Horowitz: John McCain; Country First
Tuesday, August 28, 2018
While not immune to political calculation, such as his marked move to the right to fend off a primary challenge in his most recent re-election campaign, we grew accustomed to his candid, sometimes irascible, but usually brave and constructive voice in our national politics. Through-out a more than 30 year career in politics, John McCain lived up to the slogan of his 2008 Presidential campaign: putting “country first.”
The Naval Academy graduate was first introduced to the nation as a prisoner of war in Vietnam, where he rejected an offer to be released early by his North Vietnamese captors because his father was an American admiral, denying the enemy a propaganda victory and doing so despite being severely tortured. McCain spent 51/2 long years under the worst kind of conditions and was left with permanent painful wounds. Yet, as a senator, he was instrumental in normalizing relations with Vietnam because he believed it was in the national interest.
Senator McCain was a voice for principled bi-partisan compromise, leading the successful fight for campaign finance reform. Working with Senator Russ Feingold (D-WI), McCain won adoption of the McCain-Feingold bill, restricting the use of soft money by political parties, among other sensible features. Unfortunately, the positive impact of this landmark law was dramatically reduced by the Supreme Court’s ill-advised decision in the Citizens United case, which re-opened the floodgates of special interest money in our politics.
McCain was also a leader on the so far unsuccessful efforts to win adoption of comprehensive immigration reform. Legislation he co-sponsored that included a path to citizenship and tougher border security cleared the Senate, but failed to get a floor vote in the House of Representatives. As his party under President Trump moved to a more hardline anti-immigration position, McCain stayed true to his beliefs, continuing to work for immigration reform up until the very end as well as continuing to speak out for the values that underlie the legislation. He was one of the few Republican elected officials, for example, who strongly criticized President Trump’s travel restrictions for residents of certain Muslim nations.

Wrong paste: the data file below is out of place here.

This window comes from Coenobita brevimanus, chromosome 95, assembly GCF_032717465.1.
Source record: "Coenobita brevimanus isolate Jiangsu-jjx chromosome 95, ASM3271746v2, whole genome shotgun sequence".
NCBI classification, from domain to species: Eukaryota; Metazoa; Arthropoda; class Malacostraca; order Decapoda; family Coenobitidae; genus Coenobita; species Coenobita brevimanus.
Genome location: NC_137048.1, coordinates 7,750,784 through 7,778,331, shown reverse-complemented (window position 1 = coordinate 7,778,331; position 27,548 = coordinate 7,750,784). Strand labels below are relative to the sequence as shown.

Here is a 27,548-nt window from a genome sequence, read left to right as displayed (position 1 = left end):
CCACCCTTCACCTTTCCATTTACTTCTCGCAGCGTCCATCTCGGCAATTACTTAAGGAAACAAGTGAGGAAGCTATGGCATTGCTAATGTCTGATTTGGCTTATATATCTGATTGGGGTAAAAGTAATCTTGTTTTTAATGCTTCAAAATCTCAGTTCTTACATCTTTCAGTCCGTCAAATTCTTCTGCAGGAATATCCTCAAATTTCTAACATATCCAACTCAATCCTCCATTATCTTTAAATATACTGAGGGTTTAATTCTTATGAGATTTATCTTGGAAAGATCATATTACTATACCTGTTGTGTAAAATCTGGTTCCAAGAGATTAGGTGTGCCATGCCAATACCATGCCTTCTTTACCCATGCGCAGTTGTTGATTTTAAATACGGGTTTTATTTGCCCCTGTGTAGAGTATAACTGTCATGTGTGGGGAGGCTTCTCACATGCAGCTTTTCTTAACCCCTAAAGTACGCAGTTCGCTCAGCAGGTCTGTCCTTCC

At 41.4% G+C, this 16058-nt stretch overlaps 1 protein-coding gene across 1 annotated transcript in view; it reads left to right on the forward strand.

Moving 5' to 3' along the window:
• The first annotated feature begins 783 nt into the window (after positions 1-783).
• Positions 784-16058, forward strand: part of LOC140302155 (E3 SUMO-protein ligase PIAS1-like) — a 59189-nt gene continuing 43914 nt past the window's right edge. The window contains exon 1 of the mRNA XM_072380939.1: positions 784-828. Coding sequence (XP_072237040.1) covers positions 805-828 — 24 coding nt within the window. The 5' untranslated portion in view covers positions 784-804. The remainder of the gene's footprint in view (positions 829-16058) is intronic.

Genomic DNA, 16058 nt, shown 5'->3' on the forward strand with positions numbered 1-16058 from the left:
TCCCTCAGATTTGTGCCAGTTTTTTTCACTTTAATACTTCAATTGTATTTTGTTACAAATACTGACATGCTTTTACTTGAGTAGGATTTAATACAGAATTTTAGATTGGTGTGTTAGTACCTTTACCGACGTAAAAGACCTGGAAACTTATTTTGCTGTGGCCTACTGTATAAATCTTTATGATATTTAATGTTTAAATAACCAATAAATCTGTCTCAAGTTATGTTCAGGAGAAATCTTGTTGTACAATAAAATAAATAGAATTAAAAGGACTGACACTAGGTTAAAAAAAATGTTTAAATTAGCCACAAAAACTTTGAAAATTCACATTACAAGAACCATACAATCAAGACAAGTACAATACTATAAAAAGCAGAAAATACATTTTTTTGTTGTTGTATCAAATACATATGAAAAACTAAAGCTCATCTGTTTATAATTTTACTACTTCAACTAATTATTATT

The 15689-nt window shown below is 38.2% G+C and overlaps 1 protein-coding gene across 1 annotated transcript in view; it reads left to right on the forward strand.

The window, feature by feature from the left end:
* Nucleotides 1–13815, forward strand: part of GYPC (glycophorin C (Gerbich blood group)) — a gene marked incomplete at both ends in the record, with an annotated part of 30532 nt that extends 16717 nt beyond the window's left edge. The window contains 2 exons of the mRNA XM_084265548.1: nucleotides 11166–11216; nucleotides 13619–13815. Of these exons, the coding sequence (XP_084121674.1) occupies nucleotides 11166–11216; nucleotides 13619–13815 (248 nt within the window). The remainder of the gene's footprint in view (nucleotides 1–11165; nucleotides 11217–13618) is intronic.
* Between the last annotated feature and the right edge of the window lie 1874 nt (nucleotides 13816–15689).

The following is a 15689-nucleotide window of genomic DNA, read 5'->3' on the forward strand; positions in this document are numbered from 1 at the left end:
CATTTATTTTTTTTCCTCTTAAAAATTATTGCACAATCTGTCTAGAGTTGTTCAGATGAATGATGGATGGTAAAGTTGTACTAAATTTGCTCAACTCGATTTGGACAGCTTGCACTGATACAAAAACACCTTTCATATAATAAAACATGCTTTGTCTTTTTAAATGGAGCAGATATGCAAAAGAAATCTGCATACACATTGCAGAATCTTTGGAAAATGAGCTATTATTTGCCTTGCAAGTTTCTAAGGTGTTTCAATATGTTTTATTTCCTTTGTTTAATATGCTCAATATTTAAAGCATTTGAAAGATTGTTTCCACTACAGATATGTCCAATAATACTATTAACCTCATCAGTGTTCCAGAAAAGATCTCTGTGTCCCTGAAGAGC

Senator McCain was one of the most consistent and strongest critics of President Trump’s refusal to plainly state that Russia interfered in the 2016 US Presidential election and his cozying up to Putin. The long-time chair of the Armed Services Committee blasted Trump’s Helsinki performance: “ Today’s press conference was one of the most disgraceful performances by an American president in memory. The damage inflicted by President Trump’s naivete, egoism, false equivalence, and sympathy for autocrats is incalculable.”
Former Presidents Barack Obama and George W. Bush will deliver eulogies at the funeral, visibly symbolizing the bi-partisan cooperation that McCain championed over his years in the US Senate. Obama and Bush both defeated John McCain in presidential contests. As a result, their prominent speaking roles send a strong message that one can respect and work with political opponents. Demonizing opponents as enemies, McCain believed was not only counter-productive; it made it more difficult for our democracy to function well. McCain amplified this message, by making it known before his death that Trump, who launches nasty, personal and false attacks on a daily basis, would not be welcome to attend.
“Glory belongs to the act of being constant to something greater than yourself, to a cause, to your principles,” wrote John McCain in his military memoir, Faith of My Fathers. As a soldier and as a politician, he lived his creed.
Barack Obama pointed to the power of McCain’s example in a statement issued upon his death., "Few of us have been tested the way John once was, or required to show the kind of courage he did. But all of us can aspire to the courage to put the greater good above our own. At John’s best, he showed us what that means.”
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